Donald Trump was said to have been ‘like Mad King George’ following his election defeat, muttering ‘I won, I won, I won’, according to one close adviser.
Both Trump and Giuliani, his personal attorney, have repeatedly claimed that Democrats falsified mail-in ballots to steal the election.
As recently as Thanksgiving the president is said to have been asking aides: ‘Do you think it was stolen?’
British King George III is widely referred to as the ‘Mad King’ after suffering episodes of mania during his reign.
He is most remembered as the king who lost the American colonies. The King suffered serious bouts of illness in 1788-89 and again in 1801, George became permanently deranged in 1810.
Donald Trump was said to have been ‘like Mad King George’ following his election defeat, muttering ‘I won, I won, I won’, according to one close adviser
The president then turned to loyalists like Rudy Giuliani, left, Jenna Ellis, right, and Sidney Powell, center, who were ‘willing to tell him what he wanted to hear’
Trump told Fox News during a rambling interview on ‘Sunday Morning Futures’ that even ‘most Democrats’ believe ‘election fraud’ led to Biden’s win.
In the days following the election Trump’s advisers are said to have been happy to ‘scratch his itch’, with one adding: ‘If he thinks he won, it’s like, ‘Shh…we won’t tell him.’ ‘
Campaign pollster John McLaughlin is also said to have told the president he had a positive approval rating among and most voters thought their lives had improved in the last four years.
Aides are then said to have ‘rolled out everybody up who is willing to do it into a clown car’ before ‘rolling them out’ for press conferences.
A source said: ‘Anyone who is willing to go out and say, ‘They stole it,’ roll them out.’
Moments after the Associated Press called the race for Biden on November 9, Giuliani stood in front of a landscaping company in Philadelphia with a handful of poll watchers and declared they’d been kept too far away to check for any inaccuracies. Something fishy was going on, he said.
Four days later, on November 13, Giuliani, along with fellow Trump loyalist and attorney Jenna Ellis staged a ‘hostile takeover’ of the Trump campaign.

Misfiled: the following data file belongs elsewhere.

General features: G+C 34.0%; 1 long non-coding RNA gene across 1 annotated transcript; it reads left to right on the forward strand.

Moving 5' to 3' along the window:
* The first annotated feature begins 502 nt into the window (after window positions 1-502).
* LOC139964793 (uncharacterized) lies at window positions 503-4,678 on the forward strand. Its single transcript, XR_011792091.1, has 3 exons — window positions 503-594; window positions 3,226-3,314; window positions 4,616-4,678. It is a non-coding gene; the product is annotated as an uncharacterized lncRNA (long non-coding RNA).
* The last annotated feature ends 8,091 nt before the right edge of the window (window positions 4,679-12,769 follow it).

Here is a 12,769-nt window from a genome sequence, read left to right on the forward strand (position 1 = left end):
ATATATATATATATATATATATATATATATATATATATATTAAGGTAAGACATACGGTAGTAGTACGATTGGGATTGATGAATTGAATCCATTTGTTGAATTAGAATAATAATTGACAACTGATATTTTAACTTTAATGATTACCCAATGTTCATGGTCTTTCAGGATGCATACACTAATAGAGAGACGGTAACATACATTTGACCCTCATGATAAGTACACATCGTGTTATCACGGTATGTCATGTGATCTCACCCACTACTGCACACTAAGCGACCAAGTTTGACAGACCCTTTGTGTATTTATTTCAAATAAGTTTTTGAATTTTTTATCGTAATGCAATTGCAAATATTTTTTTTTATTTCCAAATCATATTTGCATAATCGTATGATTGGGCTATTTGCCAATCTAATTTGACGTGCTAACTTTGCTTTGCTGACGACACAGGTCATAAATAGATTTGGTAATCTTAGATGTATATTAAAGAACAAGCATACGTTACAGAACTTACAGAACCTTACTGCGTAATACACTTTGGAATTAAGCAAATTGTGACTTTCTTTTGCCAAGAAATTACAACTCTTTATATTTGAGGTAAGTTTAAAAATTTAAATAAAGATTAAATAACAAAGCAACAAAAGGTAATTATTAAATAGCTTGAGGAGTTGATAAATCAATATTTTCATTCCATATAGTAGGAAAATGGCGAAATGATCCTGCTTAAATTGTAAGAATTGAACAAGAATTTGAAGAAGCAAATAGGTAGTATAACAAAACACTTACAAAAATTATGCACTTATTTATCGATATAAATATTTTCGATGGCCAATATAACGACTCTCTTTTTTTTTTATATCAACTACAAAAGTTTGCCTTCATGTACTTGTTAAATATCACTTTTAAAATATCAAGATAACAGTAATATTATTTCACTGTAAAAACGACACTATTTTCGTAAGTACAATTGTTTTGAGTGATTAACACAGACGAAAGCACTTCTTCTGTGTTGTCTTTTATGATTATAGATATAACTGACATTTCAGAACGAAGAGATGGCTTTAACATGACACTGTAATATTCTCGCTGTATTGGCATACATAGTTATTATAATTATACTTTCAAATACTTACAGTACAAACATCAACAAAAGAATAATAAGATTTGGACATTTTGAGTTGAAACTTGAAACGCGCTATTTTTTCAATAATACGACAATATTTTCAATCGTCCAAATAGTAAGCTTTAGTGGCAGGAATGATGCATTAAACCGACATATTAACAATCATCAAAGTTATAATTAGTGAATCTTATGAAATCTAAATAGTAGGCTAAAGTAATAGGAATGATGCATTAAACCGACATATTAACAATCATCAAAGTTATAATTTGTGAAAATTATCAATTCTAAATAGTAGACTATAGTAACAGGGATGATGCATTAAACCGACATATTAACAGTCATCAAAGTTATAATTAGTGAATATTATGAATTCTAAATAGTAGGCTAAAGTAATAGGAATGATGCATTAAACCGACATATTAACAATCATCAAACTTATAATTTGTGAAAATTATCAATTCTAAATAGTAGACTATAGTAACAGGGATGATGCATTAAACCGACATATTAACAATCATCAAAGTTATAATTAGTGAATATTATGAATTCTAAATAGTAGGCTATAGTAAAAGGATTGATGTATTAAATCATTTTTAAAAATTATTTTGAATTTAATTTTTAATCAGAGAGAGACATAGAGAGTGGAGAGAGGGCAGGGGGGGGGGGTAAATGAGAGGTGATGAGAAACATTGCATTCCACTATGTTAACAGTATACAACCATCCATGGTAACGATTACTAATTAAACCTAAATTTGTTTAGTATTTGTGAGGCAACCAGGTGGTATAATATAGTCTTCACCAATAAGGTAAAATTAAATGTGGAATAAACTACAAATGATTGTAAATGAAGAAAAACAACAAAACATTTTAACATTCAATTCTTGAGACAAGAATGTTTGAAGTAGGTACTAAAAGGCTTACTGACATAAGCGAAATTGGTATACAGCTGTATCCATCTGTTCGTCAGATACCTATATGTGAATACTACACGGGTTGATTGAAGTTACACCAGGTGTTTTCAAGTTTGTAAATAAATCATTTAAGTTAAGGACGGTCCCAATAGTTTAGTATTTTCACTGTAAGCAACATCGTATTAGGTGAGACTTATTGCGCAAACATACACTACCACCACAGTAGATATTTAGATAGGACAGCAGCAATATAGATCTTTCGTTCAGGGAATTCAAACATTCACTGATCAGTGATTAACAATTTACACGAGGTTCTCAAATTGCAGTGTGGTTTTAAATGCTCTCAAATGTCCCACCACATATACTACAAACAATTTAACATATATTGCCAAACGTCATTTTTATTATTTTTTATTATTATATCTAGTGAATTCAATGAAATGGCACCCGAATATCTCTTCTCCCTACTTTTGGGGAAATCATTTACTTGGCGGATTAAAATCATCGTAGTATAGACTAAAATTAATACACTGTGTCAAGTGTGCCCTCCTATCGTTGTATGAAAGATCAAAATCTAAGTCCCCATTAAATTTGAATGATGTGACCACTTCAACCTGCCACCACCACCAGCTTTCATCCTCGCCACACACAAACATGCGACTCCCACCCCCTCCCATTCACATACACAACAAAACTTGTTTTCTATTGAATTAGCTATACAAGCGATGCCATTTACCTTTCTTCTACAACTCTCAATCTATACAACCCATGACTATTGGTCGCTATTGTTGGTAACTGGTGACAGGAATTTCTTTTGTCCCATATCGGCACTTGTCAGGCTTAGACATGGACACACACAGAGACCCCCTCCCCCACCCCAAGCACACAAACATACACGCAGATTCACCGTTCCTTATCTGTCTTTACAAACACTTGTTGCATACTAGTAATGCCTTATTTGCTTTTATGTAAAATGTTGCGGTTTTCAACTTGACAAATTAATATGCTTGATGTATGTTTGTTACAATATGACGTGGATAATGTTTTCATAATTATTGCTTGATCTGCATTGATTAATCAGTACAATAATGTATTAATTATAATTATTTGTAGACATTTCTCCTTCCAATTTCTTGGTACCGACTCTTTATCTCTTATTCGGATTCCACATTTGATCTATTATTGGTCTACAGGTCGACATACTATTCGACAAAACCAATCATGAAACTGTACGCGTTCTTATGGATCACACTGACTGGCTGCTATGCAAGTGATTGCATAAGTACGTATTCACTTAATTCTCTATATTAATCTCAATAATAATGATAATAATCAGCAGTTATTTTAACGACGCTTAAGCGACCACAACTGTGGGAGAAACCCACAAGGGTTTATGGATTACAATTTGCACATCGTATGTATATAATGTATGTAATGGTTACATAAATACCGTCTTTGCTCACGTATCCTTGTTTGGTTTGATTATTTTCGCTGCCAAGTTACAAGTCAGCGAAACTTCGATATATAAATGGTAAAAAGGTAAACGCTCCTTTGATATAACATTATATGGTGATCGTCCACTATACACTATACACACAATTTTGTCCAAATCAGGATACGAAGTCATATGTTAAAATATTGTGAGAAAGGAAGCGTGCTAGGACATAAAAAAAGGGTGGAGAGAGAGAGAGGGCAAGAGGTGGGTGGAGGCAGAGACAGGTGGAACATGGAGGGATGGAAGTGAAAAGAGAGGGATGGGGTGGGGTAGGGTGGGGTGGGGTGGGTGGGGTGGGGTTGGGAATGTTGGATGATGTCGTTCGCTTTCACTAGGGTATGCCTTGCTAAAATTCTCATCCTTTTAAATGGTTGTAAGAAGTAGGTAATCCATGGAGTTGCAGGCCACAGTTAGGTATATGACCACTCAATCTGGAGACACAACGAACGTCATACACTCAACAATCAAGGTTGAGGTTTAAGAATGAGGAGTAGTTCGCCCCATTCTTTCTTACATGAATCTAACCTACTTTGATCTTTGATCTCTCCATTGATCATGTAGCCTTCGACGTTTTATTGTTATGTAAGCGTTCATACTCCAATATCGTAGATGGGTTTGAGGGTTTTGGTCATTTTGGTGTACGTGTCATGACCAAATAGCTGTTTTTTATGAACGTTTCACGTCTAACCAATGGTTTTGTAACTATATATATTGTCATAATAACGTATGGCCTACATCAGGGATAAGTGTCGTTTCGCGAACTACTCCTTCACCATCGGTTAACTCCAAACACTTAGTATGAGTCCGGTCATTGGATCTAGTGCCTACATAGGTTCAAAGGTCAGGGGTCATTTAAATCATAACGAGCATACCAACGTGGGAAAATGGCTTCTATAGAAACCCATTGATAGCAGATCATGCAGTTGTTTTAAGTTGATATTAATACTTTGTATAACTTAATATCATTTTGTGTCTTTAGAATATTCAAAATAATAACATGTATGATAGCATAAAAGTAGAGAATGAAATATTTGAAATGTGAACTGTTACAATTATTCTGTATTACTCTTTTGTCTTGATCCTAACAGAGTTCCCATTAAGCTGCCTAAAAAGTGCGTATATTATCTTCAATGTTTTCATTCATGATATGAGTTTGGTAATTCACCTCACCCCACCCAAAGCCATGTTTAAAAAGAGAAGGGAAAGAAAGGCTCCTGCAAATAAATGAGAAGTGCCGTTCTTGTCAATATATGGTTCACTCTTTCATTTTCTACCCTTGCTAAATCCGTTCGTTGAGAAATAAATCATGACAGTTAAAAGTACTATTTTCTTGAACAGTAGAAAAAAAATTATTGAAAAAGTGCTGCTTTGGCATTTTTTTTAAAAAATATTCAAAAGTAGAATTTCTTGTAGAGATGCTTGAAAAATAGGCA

Campaign pollster John McLaughlin is said to have told the president he had a positive approval rating among and most voters thought their lives had improved in the last four years
On November 14 Trump tweeted Giuliani, Ellis and attorney Sidney Powell were running his legal team.
Then on November 19 Giuliani would again appear, this time sweating with hair dye running down his face during a lengthy press conference on the issue alongside Powell and Ellis. Trump is said to have told aides that press conference made him ‘look like a joke’.
A source told the paper other lawyers thought the former New York City mayor seemed ‘deranged’.
The Post, who said they spoke with 32 sources close to the president, also confirms that Trump made son-in-law Jared Kushner call Rupert Murdoch on the night of the election, furious that his Fox News channel had calle Arizona for Biden.
One source said: ‘He was yelling at everyone. He was like, ‘What the hell? We were supposed to be winning Arizona. What’s going on?’
Ahead of the election he is said to have said of Biden: ‘Oh, wouldn’t it be embarrassing to lose to this guy?’
On November 23 Trump tweeted that he was directing his team to cooperate on the transition but still refused to concede and vowed to continue to fight in court.
He also sought to then distance himself from Powell after a tumultuous several days in which she made multiple incorrect statements about the voting process, unspooled unsupported and complex conspiracy theories and vowed to ‘blow up’ Georgia with a ‘biblical’ court filing.
Rudy Giuliani speaks to the press about various lawsuits related to the 2020 election, inside the Republican National Committee headquarters on November 19, 2020 in Washington, DC
Giuliani speaks during a news conference at Four Seasons Total Landscaping on legal challenges to vote counting in Pennsylvania, Saturday Nov. 7